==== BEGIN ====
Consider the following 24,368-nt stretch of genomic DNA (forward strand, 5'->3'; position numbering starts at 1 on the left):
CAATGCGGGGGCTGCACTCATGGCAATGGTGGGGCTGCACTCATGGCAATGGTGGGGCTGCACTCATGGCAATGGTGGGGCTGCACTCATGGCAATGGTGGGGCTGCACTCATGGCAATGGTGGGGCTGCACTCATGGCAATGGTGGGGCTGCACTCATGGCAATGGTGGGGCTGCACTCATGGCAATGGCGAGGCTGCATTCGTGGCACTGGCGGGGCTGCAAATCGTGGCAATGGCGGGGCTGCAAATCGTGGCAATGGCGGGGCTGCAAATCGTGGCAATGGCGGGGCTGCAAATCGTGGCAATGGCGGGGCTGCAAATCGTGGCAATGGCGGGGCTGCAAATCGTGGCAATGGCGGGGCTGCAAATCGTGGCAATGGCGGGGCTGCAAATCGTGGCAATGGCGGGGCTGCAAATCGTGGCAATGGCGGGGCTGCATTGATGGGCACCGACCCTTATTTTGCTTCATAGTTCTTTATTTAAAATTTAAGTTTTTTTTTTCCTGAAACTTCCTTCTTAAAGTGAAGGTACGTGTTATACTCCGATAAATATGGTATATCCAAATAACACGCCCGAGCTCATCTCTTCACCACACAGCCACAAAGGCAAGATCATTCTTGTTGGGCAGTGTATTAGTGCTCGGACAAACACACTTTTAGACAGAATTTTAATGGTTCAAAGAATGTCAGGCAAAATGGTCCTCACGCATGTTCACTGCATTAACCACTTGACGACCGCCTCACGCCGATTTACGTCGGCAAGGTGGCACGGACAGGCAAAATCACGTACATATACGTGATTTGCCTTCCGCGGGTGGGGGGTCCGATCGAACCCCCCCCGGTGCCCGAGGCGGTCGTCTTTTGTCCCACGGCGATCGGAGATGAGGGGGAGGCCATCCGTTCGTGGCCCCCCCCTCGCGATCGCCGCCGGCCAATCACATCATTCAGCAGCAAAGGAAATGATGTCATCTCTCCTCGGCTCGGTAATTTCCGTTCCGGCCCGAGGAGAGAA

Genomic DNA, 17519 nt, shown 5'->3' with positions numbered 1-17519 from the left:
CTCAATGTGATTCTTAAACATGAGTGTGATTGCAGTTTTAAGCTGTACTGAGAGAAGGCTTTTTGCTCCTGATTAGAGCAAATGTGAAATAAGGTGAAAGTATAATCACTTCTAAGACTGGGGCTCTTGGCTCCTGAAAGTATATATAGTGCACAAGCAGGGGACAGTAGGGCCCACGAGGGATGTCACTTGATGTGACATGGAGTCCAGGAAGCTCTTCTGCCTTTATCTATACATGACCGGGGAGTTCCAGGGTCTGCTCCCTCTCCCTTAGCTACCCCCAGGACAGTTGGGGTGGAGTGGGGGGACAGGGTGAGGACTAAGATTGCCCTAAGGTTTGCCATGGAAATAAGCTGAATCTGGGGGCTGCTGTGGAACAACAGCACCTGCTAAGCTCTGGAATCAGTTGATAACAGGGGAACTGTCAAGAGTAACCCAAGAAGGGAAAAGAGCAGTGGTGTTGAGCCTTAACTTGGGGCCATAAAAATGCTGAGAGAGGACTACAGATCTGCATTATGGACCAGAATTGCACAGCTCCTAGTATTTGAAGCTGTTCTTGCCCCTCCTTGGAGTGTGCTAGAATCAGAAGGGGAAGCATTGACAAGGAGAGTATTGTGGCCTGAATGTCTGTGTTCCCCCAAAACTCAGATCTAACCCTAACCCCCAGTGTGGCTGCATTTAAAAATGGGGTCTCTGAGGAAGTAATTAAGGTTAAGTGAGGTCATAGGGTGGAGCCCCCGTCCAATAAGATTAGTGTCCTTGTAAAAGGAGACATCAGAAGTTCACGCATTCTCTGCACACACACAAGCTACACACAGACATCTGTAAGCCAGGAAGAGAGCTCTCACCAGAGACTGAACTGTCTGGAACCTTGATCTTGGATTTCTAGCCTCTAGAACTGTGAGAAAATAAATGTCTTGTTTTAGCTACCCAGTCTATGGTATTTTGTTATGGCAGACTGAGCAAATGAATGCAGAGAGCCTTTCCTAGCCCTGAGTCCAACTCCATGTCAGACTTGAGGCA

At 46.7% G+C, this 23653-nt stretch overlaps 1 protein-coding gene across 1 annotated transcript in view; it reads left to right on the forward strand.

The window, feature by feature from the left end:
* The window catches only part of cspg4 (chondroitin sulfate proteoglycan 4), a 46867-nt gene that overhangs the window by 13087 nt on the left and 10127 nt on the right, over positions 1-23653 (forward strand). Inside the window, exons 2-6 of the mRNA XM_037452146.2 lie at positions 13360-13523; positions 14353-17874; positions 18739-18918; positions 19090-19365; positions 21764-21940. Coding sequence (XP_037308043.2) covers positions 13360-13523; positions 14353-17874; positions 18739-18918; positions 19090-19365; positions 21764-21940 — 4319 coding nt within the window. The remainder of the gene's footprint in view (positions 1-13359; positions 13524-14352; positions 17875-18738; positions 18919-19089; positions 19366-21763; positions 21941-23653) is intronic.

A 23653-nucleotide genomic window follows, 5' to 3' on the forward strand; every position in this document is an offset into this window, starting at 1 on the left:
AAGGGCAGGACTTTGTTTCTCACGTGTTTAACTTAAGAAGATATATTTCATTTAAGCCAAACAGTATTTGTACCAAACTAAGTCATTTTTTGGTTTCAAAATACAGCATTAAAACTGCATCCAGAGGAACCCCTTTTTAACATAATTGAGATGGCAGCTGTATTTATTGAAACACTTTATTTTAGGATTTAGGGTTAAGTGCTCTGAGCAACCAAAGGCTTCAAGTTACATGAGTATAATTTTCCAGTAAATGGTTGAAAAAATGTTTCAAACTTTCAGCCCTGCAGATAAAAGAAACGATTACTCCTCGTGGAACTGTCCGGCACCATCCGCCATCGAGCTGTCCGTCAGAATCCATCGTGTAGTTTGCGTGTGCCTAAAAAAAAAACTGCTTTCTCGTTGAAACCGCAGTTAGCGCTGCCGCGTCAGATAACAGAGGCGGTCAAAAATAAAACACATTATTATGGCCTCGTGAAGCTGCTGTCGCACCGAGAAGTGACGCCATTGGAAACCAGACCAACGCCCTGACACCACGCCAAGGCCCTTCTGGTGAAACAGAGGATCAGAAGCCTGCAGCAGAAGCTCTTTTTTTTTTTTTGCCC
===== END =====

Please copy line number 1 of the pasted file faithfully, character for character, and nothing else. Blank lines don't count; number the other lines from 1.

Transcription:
Consider the following 24,368-nt stretch of genomic DNA (forward strand, 5'->3'; position numbering starts at 1 on the left):